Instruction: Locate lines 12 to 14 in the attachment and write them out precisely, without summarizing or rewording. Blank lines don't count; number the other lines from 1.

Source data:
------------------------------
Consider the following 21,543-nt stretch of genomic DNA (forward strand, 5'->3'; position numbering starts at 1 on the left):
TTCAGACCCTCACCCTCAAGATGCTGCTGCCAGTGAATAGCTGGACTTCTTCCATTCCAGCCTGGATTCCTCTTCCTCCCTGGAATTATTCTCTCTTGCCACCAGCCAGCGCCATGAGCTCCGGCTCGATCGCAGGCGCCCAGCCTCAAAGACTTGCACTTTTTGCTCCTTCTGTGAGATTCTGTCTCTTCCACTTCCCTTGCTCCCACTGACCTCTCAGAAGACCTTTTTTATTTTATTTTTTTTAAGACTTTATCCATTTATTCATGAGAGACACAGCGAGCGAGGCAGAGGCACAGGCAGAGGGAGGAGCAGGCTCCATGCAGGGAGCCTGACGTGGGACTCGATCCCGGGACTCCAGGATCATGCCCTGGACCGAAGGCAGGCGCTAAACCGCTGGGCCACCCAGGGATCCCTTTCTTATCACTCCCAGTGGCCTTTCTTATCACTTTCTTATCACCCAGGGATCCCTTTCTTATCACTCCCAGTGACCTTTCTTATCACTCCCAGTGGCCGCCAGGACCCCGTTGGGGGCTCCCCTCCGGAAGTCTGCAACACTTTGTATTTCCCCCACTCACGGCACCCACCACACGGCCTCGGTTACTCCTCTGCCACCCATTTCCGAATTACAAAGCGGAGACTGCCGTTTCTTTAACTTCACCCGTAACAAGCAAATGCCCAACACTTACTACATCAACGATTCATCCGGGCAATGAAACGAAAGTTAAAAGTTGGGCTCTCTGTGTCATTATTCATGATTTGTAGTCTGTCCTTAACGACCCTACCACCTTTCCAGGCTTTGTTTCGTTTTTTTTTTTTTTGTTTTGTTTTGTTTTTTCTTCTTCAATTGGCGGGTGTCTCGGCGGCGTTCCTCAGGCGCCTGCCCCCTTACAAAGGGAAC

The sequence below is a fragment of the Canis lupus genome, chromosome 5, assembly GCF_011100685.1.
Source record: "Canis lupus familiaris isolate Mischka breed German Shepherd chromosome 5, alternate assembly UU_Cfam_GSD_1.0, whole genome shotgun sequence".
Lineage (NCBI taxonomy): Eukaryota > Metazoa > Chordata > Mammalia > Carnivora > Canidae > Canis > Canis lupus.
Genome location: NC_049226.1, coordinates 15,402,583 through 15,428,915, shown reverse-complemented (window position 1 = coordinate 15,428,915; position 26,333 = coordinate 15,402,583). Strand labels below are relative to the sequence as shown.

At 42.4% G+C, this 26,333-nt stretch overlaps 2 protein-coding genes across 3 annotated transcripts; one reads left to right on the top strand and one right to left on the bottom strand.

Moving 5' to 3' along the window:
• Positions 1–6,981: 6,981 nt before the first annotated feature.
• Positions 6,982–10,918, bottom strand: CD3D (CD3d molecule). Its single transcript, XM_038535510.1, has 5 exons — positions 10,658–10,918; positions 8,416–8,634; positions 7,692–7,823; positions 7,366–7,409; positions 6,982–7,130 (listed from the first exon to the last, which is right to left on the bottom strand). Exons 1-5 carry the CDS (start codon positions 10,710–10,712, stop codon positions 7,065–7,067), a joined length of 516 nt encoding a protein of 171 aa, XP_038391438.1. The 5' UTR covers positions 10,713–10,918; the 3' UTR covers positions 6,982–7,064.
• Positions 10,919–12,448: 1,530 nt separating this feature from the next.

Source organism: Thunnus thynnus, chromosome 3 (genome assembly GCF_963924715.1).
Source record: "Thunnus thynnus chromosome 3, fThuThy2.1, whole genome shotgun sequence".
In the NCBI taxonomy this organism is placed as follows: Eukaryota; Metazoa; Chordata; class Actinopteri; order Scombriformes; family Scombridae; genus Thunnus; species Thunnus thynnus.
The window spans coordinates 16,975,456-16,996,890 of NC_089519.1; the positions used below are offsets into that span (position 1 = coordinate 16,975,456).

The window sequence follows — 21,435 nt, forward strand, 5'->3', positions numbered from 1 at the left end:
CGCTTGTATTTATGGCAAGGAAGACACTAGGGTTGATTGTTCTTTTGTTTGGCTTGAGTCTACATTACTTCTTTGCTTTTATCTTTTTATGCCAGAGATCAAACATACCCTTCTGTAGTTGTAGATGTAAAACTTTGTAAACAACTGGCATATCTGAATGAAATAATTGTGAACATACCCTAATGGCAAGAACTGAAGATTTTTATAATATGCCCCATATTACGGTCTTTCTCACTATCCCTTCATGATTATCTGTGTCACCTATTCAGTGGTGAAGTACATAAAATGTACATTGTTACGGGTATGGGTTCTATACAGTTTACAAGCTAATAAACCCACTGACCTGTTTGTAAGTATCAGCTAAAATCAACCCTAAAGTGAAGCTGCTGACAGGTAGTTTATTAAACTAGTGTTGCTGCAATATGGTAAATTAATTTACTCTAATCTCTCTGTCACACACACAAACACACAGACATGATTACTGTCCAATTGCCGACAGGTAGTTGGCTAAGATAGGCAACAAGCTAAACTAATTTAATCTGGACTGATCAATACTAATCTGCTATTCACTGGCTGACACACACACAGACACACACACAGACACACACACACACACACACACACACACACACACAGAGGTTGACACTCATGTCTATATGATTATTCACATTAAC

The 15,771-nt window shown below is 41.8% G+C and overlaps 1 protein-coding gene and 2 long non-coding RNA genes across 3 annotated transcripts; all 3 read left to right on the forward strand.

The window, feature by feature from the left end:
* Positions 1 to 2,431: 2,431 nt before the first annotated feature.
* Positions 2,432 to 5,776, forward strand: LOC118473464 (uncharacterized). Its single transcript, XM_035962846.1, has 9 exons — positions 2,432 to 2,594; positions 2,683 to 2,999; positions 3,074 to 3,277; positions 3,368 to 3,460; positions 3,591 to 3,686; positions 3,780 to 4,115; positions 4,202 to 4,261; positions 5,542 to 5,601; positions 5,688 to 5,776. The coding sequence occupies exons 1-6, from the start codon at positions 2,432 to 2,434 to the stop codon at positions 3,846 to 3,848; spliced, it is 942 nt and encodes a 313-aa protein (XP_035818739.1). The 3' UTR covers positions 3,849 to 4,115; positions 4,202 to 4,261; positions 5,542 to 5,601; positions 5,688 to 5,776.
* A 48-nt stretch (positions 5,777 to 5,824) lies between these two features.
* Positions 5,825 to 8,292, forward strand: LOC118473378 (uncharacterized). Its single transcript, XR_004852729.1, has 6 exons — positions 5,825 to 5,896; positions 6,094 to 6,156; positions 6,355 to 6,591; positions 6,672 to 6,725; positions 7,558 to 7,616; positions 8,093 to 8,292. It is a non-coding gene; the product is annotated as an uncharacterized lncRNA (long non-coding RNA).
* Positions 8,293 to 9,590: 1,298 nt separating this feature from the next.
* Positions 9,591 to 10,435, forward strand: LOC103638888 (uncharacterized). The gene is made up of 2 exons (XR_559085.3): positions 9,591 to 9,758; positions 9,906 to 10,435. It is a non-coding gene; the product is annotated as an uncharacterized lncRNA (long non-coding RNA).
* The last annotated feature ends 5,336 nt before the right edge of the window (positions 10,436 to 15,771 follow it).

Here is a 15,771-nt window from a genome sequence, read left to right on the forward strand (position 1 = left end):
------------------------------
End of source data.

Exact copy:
Source organism: Thunnus thynnus, chromosome 3 (genome assembly GCF_963924715.1).
Source record: "Thunnus thynnus chromosome 3, fThuThy2.1, whole genome shotgun sequence".
In the NCBI taxonomy this organism is placed as follows: Eukaryota; Metazoa; Chordata; class Actinopteri; order Scombriformes; family Scombridae; genus Thunnus; species Thunnus thynnus.